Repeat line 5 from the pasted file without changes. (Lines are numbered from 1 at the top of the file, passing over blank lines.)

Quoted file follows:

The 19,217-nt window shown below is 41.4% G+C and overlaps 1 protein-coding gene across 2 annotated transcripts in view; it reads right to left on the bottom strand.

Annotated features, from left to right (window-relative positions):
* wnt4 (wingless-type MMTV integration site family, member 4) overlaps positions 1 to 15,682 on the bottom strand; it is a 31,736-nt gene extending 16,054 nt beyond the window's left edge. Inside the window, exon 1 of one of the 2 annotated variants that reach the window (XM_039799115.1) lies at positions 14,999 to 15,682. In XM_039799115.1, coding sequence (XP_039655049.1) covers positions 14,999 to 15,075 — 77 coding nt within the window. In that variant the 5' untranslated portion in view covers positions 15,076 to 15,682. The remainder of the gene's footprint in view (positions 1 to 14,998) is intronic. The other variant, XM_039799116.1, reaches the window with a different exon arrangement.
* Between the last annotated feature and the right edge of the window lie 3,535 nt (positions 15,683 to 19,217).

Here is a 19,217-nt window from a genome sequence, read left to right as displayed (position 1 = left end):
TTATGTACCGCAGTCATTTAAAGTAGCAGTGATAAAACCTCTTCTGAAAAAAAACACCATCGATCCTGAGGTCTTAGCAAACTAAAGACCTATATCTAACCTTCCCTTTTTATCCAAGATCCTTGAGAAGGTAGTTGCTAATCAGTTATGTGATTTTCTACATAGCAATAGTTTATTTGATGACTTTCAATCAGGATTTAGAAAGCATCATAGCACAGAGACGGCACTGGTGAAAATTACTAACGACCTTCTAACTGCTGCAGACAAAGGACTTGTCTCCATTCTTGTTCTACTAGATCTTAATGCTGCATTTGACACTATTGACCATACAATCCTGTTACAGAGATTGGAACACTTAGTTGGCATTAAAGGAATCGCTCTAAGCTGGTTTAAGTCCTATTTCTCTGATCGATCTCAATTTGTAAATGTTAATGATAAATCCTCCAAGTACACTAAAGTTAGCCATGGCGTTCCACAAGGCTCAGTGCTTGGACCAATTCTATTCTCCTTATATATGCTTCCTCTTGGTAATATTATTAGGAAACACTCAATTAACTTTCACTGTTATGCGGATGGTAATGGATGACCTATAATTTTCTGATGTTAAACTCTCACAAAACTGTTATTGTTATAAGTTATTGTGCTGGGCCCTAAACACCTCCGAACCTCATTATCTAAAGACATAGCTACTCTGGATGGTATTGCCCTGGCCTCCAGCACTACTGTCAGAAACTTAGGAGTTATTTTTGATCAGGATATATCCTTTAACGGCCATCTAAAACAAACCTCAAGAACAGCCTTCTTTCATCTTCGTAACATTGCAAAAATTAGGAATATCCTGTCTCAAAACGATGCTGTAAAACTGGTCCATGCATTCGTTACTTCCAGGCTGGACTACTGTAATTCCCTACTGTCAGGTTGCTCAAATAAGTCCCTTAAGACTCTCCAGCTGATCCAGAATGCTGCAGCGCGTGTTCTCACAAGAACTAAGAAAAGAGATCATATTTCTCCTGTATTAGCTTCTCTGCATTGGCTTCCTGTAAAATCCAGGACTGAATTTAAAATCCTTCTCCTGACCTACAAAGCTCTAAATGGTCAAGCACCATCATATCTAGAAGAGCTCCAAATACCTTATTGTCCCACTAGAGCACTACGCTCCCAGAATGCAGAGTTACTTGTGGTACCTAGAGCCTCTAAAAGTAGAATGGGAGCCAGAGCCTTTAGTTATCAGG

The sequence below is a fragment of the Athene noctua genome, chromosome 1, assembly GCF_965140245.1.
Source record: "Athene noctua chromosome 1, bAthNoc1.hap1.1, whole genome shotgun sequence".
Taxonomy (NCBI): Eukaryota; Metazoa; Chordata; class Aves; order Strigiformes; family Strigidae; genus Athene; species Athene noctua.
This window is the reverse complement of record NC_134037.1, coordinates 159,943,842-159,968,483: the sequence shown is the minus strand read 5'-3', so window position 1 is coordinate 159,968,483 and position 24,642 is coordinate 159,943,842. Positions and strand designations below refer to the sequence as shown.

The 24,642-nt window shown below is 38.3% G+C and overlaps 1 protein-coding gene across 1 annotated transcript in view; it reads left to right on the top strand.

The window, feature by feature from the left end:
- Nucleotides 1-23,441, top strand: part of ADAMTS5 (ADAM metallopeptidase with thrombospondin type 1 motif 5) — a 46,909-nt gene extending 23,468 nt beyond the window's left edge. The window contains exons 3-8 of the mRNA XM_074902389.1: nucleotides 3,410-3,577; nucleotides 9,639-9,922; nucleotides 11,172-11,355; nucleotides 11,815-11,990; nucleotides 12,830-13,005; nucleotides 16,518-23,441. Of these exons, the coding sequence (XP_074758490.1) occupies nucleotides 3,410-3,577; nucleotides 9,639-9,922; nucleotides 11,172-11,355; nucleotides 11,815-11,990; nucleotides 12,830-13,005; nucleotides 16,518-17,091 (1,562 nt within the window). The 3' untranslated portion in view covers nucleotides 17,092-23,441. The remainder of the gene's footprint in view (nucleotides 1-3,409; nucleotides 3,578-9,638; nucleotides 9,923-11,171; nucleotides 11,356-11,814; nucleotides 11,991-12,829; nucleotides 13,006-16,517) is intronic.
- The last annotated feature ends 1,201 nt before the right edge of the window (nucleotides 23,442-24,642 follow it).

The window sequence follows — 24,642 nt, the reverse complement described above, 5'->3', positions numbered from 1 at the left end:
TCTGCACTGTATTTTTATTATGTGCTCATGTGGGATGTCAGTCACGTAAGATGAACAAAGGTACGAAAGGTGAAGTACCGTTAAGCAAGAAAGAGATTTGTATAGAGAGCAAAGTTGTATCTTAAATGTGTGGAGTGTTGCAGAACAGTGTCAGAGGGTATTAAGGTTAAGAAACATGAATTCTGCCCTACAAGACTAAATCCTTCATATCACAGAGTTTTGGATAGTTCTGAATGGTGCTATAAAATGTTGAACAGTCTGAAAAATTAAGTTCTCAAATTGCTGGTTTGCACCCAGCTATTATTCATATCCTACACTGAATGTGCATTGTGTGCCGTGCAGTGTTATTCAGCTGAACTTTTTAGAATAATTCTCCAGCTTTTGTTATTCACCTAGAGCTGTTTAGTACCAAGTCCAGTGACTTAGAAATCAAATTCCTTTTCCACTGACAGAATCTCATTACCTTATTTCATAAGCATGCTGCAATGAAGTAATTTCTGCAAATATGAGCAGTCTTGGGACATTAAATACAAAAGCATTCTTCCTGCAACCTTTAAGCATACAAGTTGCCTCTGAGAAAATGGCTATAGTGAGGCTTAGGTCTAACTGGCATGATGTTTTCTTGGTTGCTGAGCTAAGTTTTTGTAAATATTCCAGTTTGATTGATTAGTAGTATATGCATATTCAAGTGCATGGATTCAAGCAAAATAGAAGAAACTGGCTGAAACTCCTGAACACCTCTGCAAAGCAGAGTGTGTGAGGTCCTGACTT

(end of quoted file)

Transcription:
Here is a 19,217-nt window from a genome sequence, read left to right as displayed (position 1 = left end):